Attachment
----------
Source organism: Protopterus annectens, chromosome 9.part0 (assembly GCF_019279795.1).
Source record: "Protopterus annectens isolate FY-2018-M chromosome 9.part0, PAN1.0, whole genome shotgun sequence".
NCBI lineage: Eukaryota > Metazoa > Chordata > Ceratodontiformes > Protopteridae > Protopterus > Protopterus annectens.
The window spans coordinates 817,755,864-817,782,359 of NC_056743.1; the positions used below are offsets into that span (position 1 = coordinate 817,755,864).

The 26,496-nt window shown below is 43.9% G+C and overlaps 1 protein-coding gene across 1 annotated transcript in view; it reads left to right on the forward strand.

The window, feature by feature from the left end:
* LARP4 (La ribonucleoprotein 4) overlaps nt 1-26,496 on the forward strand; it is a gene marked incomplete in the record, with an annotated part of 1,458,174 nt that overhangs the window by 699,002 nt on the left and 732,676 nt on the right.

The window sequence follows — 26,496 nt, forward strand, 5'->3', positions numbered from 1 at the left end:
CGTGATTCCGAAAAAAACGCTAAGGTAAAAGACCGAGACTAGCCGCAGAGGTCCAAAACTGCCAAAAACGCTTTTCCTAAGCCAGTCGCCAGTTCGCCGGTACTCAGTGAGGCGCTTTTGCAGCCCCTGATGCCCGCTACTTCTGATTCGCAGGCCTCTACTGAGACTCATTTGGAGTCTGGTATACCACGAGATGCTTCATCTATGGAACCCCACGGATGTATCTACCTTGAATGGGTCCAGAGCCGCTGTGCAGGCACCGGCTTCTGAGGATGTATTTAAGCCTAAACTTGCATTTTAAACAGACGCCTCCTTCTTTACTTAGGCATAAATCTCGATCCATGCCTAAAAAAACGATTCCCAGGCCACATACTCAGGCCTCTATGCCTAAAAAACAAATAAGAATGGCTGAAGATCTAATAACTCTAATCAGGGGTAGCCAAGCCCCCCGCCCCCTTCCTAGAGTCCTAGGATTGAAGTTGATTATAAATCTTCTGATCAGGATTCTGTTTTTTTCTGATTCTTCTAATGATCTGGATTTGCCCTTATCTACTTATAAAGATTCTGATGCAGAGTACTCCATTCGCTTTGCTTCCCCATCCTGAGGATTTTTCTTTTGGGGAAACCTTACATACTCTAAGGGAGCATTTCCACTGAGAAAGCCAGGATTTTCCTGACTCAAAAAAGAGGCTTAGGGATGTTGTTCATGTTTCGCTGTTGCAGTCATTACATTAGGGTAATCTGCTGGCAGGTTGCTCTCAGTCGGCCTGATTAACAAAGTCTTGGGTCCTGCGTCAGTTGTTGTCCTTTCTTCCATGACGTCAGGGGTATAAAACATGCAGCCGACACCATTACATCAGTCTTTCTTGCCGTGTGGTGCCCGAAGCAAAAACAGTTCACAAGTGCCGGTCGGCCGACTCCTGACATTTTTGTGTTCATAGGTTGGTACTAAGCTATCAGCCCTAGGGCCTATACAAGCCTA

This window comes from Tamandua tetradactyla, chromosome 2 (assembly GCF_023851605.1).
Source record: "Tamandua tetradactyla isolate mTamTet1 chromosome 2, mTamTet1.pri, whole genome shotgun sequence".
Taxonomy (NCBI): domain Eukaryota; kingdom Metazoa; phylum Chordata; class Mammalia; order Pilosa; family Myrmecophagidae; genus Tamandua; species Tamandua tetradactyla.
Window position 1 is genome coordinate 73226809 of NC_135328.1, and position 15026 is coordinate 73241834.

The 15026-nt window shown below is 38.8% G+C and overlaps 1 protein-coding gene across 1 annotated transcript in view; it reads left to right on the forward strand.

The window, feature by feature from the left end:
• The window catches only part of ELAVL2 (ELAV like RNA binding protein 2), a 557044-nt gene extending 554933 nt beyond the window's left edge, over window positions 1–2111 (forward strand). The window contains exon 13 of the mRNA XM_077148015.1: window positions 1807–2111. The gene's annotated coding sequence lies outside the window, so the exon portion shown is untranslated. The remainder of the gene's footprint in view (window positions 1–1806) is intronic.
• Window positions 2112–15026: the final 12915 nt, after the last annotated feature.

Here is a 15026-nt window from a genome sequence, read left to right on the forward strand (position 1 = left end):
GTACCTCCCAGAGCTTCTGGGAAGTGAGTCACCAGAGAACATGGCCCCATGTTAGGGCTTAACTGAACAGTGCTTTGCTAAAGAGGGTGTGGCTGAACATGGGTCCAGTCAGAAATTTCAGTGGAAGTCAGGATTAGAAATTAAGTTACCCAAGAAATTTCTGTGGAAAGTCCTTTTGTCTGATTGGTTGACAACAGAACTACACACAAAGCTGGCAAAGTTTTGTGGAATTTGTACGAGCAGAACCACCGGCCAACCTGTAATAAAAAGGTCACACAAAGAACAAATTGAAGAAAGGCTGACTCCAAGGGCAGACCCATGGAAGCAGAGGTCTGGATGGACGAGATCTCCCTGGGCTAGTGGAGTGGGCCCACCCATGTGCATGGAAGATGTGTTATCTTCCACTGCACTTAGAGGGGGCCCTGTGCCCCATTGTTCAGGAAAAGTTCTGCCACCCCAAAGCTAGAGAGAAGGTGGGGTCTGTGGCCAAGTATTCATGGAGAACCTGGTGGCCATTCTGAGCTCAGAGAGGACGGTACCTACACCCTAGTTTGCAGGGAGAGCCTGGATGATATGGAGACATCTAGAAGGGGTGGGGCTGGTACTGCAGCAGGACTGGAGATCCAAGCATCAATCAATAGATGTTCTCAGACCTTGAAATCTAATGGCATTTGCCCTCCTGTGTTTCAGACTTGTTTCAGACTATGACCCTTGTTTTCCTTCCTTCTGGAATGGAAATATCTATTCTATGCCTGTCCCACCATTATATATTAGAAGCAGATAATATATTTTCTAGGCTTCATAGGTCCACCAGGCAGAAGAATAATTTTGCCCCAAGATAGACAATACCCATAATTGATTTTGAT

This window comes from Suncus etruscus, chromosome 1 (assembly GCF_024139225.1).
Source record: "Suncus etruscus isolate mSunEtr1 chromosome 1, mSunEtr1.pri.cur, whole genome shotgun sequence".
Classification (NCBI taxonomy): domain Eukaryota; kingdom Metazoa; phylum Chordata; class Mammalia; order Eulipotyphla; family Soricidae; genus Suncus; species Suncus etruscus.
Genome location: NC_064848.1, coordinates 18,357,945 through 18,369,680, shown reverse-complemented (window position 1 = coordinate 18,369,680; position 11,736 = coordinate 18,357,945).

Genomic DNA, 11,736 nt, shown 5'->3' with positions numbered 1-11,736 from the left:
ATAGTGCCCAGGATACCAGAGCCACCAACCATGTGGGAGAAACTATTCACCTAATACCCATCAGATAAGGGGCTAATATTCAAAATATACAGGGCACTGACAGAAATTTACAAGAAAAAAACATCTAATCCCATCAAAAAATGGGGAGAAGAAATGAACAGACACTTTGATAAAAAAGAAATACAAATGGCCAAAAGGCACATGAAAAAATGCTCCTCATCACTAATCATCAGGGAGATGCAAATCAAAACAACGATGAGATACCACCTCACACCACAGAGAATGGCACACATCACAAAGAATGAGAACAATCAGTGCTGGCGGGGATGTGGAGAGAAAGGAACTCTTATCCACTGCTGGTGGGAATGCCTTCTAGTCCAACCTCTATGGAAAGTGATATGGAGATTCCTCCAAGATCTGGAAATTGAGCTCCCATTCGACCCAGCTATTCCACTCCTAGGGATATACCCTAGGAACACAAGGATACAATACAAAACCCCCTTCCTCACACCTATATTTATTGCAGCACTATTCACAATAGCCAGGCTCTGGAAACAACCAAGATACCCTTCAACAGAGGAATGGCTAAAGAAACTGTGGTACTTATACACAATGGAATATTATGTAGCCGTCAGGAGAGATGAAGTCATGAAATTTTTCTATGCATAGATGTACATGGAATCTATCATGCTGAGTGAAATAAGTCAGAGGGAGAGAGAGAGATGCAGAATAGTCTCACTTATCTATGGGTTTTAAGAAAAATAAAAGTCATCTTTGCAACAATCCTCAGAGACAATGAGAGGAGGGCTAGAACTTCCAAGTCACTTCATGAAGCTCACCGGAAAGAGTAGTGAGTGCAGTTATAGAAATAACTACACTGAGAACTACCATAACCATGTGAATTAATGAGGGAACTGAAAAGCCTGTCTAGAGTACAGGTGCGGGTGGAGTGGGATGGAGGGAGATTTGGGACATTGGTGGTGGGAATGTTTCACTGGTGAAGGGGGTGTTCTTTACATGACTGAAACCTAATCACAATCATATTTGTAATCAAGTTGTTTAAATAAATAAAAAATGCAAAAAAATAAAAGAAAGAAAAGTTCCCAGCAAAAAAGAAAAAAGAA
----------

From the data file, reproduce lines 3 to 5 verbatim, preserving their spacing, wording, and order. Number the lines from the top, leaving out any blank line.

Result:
NCBI lineage: Eukaryota > Metazoa > Chordata > Ceratodontiformes > Protopteridae > Protopterus > Protopterus annectens.
The window spans coordinates 817,755,864-817,782,359 of NC_056743.1; the positions used below are offsets into that span (position 1 = coordinate 817,755,864).

The 26,496-nt window shown below is 43.9% G+C and overlaps 1 protein-coding gene across 1 annotated transcript in view; it reads left to right on the forward strand.